• Main Body: The main body of the report shall elaborate the points listed in the Executive Summary. It will include references to the methodology used for the evaluation and the context of the action. In particular, for each key conclusion there should be a corresponding recommendation. Recommendations should be as realistic, operational and pragmatic as possible; that is, they should take careful account of the circumstances currently prevailing in the context of the action, and of the resources available to implement it both locally and in the commissioning HQ. Annexes: Listed and correctly numbered. Format for the main body of the report is:

  • Background Information

  • Methodology

  • Findings & Discussions


Qualified Candidates will possess the following:

· Excellent knowledge and internationally recognized expertise in issues related to gender, water management and governance, and food security.

· Minimum 7 years of relevant professional experience in the field of Governance, water, natural resources management or food security.

· Advanced university degree in Policy studies, Research, Development, Natural Resources/ Water Management, Economics, Business Administration Studies e.t.c.

· Demonstrated excellent written and spoken English.

· Demonstrated excellent research, analytical and writing skills.

· Demonstrated excellent ability to work independently and produce high quality reports in short time


· To have an insurance policy, and details of the coverage to be shared with ACF before departure.

· The consultant is responsible for ensuring he/she has a valid visa before entering PAKISTAN:

o The consultant is responsible for acquiring and paying for their entry visa(s) to PAKISTAN prior to arrival. The cost of the visa(s) will be reimbursed by ACF PAKISTAN, upon presentation of receipt(s). An invitation letter will be provided and paid for by ACF PAKISTAN to assist the consultant in acquiring the entry visa. Be aware the PAKISTAN visa process can be long and requests anticipation (1 to 3 weeks for invitation letter, up to 2 weeks for the visa itself).

o If there is no PAKISTAN Embassy in the consultant’s country of residence, the mission will be responsible for acquiring and paying for the entry visa (visa volant). The process for acquiring a visa volant is complicated and time consuming.

· His or her own computer.

· The Consultant is responsible for any and all administrative costs that do not derive from ACF’s responsibility (for example: passport renewal, photos, penalties or administrative fees related to prior stays in PAKISTAN, among others.)

· The Consultant is responsible to cover the costs of his or her food during the stay in PAKISTAN. If meals are taken at the ACF guesthouses, then the Consultant will have to reimburse ACF based on the daily rate for the corresponding ACF base.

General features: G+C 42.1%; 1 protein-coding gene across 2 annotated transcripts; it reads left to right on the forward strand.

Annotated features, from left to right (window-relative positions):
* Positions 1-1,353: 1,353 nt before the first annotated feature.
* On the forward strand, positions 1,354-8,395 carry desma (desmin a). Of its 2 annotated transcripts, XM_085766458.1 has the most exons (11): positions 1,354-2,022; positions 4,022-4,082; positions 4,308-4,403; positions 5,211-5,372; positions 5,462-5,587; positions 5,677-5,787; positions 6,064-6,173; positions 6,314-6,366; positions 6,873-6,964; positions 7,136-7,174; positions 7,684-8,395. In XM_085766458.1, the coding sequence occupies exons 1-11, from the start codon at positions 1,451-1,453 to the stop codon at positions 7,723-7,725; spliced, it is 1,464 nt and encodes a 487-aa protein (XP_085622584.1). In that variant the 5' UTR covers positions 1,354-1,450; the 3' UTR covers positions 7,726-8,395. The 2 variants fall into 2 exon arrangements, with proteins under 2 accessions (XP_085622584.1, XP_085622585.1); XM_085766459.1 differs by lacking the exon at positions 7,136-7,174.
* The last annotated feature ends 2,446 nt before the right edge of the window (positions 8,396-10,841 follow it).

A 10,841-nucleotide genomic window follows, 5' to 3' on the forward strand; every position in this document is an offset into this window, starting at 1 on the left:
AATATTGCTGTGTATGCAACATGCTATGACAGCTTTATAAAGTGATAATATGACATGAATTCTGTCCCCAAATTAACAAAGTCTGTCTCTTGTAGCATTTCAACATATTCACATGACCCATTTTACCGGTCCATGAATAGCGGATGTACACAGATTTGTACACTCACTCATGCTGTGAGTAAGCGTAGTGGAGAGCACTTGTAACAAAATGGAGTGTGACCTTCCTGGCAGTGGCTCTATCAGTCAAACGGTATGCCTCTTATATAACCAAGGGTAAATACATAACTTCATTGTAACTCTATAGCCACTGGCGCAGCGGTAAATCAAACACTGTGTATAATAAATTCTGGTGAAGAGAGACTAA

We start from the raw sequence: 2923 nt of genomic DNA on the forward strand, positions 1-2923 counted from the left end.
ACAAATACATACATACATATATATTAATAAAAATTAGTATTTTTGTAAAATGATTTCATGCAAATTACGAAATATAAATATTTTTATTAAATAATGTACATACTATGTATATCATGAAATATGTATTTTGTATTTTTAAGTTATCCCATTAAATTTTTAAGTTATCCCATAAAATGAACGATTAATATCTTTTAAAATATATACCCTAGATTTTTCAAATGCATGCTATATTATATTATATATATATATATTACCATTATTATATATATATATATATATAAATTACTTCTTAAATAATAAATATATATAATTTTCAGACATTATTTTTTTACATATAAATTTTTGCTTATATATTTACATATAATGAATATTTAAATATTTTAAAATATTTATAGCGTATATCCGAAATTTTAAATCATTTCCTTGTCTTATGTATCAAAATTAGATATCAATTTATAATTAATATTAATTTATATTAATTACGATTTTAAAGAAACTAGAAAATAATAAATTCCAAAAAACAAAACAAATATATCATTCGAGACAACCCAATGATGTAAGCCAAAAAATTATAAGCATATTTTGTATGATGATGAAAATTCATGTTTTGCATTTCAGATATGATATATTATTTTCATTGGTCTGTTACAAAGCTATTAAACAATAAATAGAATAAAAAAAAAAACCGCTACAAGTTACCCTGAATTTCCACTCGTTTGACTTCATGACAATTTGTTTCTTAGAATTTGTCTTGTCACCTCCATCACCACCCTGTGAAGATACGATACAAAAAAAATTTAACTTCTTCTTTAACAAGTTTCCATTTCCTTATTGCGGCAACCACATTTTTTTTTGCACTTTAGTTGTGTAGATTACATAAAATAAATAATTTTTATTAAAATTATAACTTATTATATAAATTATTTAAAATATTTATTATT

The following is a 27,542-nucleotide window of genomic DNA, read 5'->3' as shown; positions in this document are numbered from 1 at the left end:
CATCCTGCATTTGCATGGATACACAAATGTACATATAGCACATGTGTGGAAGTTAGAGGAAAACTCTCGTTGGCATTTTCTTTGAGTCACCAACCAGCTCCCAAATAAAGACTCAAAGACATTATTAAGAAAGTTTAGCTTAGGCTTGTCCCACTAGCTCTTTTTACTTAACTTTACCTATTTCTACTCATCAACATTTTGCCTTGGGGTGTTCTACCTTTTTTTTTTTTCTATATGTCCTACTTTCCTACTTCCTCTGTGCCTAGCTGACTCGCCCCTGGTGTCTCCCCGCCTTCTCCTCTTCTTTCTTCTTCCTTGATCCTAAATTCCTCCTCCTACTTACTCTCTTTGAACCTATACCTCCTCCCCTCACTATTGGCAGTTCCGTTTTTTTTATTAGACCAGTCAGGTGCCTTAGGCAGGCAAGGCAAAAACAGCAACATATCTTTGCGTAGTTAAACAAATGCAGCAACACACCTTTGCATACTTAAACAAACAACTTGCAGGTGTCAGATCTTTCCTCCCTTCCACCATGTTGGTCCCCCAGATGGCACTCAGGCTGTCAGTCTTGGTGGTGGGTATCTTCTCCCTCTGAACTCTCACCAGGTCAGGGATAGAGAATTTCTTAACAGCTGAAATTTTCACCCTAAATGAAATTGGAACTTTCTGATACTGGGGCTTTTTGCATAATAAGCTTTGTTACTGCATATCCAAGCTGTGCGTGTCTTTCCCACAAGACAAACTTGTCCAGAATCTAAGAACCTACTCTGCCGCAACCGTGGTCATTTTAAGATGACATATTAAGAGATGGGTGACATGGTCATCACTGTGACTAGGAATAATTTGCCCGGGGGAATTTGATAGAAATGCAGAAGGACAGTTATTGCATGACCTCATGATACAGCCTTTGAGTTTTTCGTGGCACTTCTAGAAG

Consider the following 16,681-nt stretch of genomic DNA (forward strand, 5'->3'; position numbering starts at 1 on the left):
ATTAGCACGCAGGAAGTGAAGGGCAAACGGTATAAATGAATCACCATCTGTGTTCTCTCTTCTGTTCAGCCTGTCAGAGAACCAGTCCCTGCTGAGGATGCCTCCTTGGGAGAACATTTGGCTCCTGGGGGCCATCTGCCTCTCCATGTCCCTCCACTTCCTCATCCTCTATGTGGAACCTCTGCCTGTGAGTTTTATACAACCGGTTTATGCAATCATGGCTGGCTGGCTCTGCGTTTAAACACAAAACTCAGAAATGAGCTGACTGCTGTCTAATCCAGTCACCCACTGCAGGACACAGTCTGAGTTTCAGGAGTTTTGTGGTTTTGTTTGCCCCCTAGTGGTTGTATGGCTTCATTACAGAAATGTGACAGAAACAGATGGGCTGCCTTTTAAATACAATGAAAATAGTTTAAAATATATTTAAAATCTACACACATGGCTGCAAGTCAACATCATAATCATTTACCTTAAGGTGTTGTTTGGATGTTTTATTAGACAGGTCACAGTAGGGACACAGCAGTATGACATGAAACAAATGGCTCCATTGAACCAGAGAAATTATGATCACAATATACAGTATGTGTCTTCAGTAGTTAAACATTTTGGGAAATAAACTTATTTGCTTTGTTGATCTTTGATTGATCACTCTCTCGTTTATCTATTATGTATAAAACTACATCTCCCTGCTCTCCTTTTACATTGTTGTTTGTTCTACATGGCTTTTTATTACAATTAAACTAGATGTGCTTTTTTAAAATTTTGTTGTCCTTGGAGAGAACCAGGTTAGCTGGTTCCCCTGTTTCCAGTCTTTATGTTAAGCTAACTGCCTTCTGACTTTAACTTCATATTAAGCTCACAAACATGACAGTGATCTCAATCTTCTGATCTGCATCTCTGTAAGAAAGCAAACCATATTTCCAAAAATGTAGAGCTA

· The accommodation in PAKISTAN will be provided for and covered by ACF. Transport in PAKISTAN and the other costs directly related to the consultancy (daily workers, local translator, etc.) will be covered by ACF


The ownership of the draft and final documentation belong to the agency and the funding donor exclusively. The document, or publication related to it, will not be shared with anybody except ACF before the delivery by ACF of the final document to the donor.

ACF is to be the main addressee of the evaluation and its results might impact on both operational and technical strategies. This being said, ACF is likely to share the results of the evaluation with the following groups:

· Donor(s)

· Governmental partners

· Various co-ordination bodies

  1. Intellectual Property Rights

All documentation related to the Assignment (whether or not in the course of the consultant’s duties) shall remain the sole and exclusive property of ACF.

How to apply:

Interested parties must submit their applications by email referenced under title;

Pakistan water governance consultancy

to [email protected]

Deadline for submission: Friday 28th October 2016 at 17.00 (GMT+3).

Consultants are requested to submit a proposal with a cover letter and must mention their expected total remuneration for this assignment.

Applications should include:

  • A proposal to the above Terms of Reference including, schedule, budget.

  • A financial offer including daily fees in US Dollars

  • Up-to-date curriculum vitae(s) of the lead consultant and relevant team members (if any),

  • Evidence of past experience in undertaking similar assignments (three most recent documents preferred) of similar works done,

  • Three (3) references of previous assignments.

Only shortlisted applications will be contacted.

The final selection will be done by Action Against Hunger USA

For more information, prospective consultants may contact Monday to Friday between 9am and 5pm (GMT+3) at the following email address or by phone:

Email: [email protected].